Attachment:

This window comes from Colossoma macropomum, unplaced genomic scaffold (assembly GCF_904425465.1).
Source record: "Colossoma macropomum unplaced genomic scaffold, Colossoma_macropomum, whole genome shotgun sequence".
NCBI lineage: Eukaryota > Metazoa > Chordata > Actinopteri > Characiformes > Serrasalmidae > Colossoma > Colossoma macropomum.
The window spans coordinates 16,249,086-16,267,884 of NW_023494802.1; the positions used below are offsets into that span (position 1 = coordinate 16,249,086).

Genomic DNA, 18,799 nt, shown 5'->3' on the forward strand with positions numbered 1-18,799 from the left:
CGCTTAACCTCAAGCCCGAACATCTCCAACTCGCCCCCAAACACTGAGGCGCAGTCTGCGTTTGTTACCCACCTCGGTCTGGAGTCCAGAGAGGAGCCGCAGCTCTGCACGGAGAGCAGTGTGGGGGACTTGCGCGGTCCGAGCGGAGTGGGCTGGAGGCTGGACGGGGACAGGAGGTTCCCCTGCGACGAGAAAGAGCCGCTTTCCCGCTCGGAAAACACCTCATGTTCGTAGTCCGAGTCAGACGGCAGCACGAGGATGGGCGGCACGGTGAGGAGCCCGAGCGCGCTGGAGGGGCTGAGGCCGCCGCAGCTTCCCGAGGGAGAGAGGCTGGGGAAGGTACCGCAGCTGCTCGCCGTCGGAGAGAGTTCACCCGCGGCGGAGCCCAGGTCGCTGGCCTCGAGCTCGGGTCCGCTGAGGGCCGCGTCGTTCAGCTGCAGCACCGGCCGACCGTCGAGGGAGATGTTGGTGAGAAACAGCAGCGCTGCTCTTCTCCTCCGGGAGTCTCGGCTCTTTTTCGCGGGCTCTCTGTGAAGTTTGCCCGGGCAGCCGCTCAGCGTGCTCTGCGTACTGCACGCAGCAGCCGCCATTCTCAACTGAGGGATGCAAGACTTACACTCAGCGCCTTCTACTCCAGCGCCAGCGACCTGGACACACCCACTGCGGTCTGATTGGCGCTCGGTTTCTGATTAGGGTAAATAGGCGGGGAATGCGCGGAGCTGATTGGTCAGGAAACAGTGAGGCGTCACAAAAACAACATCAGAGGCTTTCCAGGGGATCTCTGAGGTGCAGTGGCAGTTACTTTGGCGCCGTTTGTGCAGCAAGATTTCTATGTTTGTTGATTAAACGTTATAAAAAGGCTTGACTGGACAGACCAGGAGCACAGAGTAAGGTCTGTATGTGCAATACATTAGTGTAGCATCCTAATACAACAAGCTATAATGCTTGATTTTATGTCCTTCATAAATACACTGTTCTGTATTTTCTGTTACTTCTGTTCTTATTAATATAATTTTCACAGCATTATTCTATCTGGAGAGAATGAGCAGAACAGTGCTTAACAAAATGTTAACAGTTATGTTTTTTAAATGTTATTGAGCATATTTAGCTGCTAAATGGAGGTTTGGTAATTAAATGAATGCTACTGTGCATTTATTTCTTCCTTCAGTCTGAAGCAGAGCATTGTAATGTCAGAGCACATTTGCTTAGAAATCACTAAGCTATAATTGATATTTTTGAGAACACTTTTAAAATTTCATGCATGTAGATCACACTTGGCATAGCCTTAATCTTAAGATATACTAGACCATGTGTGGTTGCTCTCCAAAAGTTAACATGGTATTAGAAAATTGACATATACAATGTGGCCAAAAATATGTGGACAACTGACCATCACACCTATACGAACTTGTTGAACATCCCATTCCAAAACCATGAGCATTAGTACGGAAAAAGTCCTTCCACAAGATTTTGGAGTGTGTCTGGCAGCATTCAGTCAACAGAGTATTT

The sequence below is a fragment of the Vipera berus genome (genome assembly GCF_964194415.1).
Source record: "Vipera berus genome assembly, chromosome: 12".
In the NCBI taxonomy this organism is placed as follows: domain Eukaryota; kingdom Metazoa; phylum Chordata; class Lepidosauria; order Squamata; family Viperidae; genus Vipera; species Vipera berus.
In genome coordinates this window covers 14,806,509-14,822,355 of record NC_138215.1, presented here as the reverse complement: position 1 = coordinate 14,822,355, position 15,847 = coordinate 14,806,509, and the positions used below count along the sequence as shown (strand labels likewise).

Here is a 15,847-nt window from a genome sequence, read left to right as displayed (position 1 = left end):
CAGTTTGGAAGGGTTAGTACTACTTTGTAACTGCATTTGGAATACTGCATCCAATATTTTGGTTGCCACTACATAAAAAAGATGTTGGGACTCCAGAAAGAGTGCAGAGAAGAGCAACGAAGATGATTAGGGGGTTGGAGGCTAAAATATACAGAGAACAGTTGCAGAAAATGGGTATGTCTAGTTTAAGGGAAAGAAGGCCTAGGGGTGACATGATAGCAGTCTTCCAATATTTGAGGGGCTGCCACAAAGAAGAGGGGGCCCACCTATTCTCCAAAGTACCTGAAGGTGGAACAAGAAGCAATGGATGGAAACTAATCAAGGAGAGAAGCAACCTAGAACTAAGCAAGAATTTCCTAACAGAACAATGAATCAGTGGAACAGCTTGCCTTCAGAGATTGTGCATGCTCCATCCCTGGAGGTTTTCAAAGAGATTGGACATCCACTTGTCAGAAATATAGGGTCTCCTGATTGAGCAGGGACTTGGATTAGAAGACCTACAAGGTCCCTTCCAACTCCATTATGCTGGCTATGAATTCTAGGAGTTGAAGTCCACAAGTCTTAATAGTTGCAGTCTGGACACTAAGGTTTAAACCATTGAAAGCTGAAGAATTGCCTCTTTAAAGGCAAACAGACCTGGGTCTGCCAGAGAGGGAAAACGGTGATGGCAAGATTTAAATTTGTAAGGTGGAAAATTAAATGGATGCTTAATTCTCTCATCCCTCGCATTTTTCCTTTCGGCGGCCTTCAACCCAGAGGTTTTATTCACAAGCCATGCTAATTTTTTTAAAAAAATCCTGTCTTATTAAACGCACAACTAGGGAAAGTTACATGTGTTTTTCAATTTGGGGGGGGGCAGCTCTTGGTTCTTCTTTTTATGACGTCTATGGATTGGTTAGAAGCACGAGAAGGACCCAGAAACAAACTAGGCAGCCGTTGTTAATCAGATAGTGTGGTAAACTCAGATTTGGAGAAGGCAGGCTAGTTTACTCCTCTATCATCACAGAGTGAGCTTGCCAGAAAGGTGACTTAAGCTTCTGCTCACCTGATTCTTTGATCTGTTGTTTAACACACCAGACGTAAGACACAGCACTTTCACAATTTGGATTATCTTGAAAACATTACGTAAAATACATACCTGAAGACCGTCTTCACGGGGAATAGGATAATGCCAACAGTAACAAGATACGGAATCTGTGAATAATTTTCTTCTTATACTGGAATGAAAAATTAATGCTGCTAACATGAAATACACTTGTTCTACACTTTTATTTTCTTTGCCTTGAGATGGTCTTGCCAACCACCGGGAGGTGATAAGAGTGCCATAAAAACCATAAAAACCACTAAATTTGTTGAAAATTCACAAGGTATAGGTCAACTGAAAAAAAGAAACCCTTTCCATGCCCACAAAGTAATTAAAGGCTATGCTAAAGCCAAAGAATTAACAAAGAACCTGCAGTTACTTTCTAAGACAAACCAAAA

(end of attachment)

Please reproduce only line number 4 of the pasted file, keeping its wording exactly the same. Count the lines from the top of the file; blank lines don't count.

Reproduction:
The window spans coordinates 16,249,086-16,267,884 of NW_023494802.1; the positions used below are offsets into that span (position 1 = coordinate 16,249,086).